How This 65-Year-Old Woman Became a Messiah to Villagers in Pain
When I arrive at Sadhni’s hut on the outskirts of Konka village in Jharkhand’s Ranchi district, she’s visibly busy. She points me to a mat under a palash tree, and dashes off to milk her cow before the calf drinks up the milk.
I settle down, and while I wait for her to wrap up her morning chores, I take in the serene surrounds, hills and deciduous forest that rise up just behind her village. It’s stunning, but the remote location – Konka village is 65 kilometres from the closest city Ranchi – makes people like Sadhni all the more invaluable.
In a recent report in an Indian daily that published statistics from the World Health Organization, India is in the category of countries that face acute shortage of healthcare providers – with Jharkhand being one of the worst hit states.
Sadhni’s village is no exception when it comes to shortage of healthcare practitioners – with the closest orthopaedic specialist being at Dakra or Mandar hospital, both a 45- minute drive away, and available on prior appointment.
“I’m Never Free”
I soon realise that I’m not the only one there vying for her time. Sadhni’s patients wait inside her hut. “Should I come back later, when you’re free?” I ask, after she mentions that she hasn’t had time for breakfast.
Sadhni, who goes by her first name, is 65, maybe more, she cannot recount correctly, has no formal medical training, and has been attending to patients’ orthopaedic needs for the past 45 years. She picked up her skills watching her mother practise, and today, Sadhni is one amongst the many untrained rural medical practitioners in India’s healthcare system who attend to midnight calls and are at the patient’s bedside in an emergency when no doctor is available or accessible.
Relying on Massages and Stretches
Unlike with many quacks, Sadhni’s patients don’t run a risk of suffering side-effects since she doesn’t prescribe allopathic medicine and relies solely on trusted traditional techniques widespread across rural India, like massage, stretching and manipulation of pressure points to alleviate muscle and joint pains.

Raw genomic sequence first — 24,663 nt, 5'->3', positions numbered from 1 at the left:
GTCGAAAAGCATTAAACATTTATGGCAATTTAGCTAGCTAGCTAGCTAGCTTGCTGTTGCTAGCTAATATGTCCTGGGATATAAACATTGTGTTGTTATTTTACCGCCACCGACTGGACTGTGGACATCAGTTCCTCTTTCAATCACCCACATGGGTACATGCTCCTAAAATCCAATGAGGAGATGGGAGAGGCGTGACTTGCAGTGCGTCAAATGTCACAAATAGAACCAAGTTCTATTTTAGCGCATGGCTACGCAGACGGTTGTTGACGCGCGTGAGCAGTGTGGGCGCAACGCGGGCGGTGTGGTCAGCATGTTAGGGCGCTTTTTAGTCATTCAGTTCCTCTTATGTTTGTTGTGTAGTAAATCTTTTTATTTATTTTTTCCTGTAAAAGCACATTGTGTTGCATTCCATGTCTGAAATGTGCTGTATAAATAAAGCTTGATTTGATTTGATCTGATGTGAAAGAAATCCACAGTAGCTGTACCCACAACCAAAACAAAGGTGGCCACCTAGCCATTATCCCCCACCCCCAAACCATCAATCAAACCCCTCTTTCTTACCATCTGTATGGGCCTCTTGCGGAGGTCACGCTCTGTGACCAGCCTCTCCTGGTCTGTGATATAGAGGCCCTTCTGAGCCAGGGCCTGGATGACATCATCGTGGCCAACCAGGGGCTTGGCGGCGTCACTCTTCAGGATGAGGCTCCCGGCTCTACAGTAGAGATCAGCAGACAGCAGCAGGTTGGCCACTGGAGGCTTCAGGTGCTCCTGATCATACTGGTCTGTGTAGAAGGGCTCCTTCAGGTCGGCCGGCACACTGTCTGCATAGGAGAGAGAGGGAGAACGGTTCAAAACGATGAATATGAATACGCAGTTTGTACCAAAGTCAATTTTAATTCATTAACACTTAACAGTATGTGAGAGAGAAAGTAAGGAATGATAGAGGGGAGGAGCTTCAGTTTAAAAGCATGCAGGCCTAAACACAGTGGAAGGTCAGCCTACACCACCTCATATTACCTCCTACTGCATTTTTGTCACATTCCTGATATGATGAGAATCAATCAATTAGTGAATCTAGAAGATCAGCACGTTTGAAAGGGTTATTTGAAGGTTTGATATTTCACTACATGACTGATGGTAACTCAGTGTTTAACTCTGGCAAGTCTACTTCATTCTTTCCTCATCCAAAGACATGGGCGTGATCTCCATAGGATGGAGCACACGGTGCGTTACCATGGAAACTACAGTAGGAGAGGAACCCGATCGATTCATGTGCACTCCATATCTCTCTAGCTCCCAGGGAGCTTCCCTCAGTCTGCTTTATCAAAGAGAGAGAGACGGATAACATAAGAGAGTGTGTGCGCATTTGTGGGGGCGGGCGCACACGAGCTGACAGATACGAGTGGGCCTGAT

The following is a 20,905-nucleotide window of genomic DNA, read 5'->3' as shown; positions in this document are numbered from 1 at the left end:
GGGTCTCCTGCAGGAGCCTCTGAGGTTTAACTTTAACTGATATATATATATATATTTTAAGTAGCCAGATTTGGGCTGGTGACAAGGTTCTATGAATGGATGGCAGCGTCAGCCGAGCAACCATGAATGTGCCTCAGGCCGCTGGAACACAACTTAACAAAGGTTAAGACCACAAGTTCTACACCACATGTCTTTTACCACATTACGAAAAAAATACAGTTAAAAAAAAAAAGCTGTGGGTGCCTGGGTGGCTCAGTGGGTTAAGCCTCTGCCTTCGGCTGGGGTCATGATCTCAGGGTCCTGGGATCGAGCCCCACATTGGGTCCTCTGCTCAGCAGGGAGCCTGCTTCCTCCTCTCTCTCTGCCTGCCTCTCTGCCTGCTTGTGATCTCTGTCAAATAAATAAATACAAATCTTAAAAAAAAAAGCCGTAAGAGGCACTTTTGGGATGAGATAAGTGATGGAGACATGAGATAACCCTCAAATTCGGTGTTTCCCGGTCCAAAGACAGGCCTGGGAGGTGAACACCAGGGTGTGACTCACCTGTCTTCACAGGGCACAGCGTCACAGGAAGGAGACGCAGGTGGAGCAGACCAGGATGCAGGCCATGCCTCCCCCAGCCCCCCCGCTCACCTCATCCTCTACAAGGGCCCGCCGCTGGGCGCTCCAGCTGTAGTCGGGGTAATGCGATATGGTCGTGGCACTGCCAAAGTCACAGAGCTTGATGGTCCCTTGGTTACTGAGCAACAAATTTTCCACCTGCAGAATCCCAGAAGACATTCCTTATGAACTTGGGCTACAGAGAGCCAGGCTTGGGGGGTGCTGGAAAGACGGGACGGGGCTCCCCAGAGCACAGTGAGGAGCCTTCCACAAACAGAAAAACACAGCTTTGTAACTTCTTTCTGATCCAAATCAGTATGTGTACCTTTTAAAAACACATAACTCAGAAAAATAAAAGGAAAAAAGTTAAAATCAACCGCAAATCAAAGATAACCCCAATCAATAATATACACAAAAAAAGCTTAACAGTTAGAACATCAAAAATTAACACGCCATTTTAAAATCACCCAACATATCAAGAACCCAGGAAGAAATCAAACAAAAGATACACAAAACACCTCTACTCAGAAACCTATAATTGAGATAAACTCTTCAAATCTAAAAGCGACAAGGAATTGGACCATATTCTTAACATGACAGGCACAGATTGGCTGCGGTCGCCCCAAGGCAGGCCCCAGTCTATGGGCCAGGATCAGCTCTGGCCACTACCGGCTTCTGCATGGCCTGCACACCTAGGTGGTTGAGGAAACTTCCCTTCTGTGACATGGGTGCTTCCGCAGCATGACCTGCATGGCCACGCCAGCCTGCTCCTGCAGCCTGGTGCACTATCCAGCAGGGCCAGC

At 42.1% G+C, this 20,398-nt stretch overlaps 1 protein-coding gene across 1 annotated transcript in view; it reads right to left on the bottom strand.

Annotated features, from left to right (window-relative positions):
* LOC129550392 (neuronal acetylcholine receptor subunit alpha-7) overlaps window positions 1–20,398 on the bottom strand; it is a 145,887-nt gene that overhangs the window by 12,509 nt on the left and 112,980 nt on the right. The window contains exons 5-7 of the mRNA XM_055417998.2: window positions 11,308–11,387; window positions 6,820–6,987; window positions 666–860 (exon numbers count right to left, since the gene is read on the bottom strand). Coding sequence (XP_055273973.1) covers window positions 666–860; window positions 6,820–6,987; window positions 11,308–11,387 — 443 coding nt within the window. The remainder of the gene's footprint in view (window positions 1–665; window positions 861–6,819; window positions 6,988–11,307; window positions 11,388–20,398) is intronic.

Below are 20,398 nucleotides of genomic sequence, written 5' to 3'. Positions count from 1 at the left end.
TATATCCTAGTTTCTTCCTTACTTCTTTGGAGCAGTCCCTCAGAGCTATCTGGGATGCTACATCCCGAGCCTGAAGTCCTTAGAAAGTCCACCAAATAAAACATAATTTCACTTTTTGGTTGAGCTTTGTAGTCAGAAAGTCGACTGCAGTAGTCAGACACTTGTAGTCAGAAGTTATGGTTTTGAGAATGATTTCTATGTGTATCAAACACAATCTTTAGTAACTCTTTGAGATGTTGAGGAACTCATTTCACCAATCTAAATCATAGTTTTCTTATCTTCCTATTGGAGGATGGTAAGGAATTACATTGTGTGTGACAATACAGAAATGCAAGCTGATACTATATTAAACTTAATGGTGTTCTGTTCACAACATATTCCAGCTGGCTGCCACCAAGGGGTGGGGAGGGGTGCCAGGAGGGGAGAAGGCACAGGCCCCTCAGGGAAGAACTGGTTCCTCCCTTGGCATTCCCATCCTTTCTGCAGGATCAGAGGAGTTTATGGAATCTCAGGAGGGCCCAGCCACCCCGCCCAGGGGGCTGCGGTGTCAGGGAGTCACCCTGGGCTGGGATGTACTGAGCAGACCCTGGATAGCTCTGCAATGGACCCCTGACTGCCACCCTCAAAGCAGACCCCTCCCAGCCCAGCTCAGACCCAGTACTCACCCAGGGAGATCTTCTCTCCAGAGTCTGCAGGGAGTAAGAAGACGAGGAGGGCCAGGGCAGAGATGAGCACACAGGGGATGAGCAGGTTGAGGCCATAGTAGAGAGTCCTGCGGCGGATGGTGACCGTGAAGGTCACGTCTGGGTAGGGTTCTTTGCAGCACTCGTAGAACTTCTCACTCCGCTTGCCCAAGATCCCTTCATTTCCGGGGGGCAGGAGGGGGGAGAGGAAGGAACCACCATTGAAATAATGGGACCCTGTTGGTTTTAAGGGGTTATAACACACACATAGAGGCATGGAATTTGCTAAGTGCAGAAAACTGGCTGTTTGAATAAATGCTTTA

“Here,” she presses, and he grimaces as she exerts pressure on a point near his shoulder. She dips her fingers into a bowl of mustard oil and begins messaging his arm with smooth, deft strokes, that she says will stimulate the blood circulation. Post a few twists and stretches, she asks him to move his arm. Dennis moves his arm a couple of times.
Offering a Respite From Pain
However, for 19-year-old Sima Devi, it’s the other way round. Sima’s from Barkakana, a small town 75 kilometres away, and has been suffering for the past two years from acute abdomen pain.
“I couldn’t even sit with the pain. I visited every doctor in my hometown, went to doctor’s chambers in nearby Ramgarh and Bhurkunda, but the pain would always relapse after medication got over. One doctor even suspected appendicitis. I’m petrified of surgery, but thankfully it didn’t come to that.”
After her marriage, Sima moved to her in-laws’ home in Konka village, where she heard about Sadhni. According to Sadhni, Sima has a kind of gastrointestinal disorder. “I’ve worked on her stomach muscles to relax them and ease her bowel movements,” she says, adding that old ailments like hers must be given time. Sima, who’s here for another routine massage, says, “Regular visits to Sadhni have benefitted immensely. There is still some discomfort when I do household chores, but I feel much better now.”
Sadhni explains why women like Sima are also susceptible to musculoskeletal problems and recovery is delayed.
Gurcharan Bhuia, aged 50, is from Gartua village, a few kilometres from Konka and has recently visited Sadhni with a wrist sprain. “I’d been to Sadhni long ago when I suffered a muscle pull in my leg and she corrected it. A few days back I sprained my wrist, and went to her again. Many people from my village visit her for their aches and pains. She sometimes assists midwifes, but mainly treats orthopaedic problems. And is always available,” he says.
Despite responding to patients 24/7, Sadhni doesn’t have fixed consultation fees. There are instances when she’s treated them for free, but more often, out of relief or gratitude, patients give her more than she expected. “Once, a police officer gave me Rs 500 for treating his shoulder pain and a little girl made her grandmother pay me the same amount for saving her cat,” says Sadhni.
(Lesley D Biswas is a freelance writer who writes articles on parenting, environment, travel and women, besides fiction.)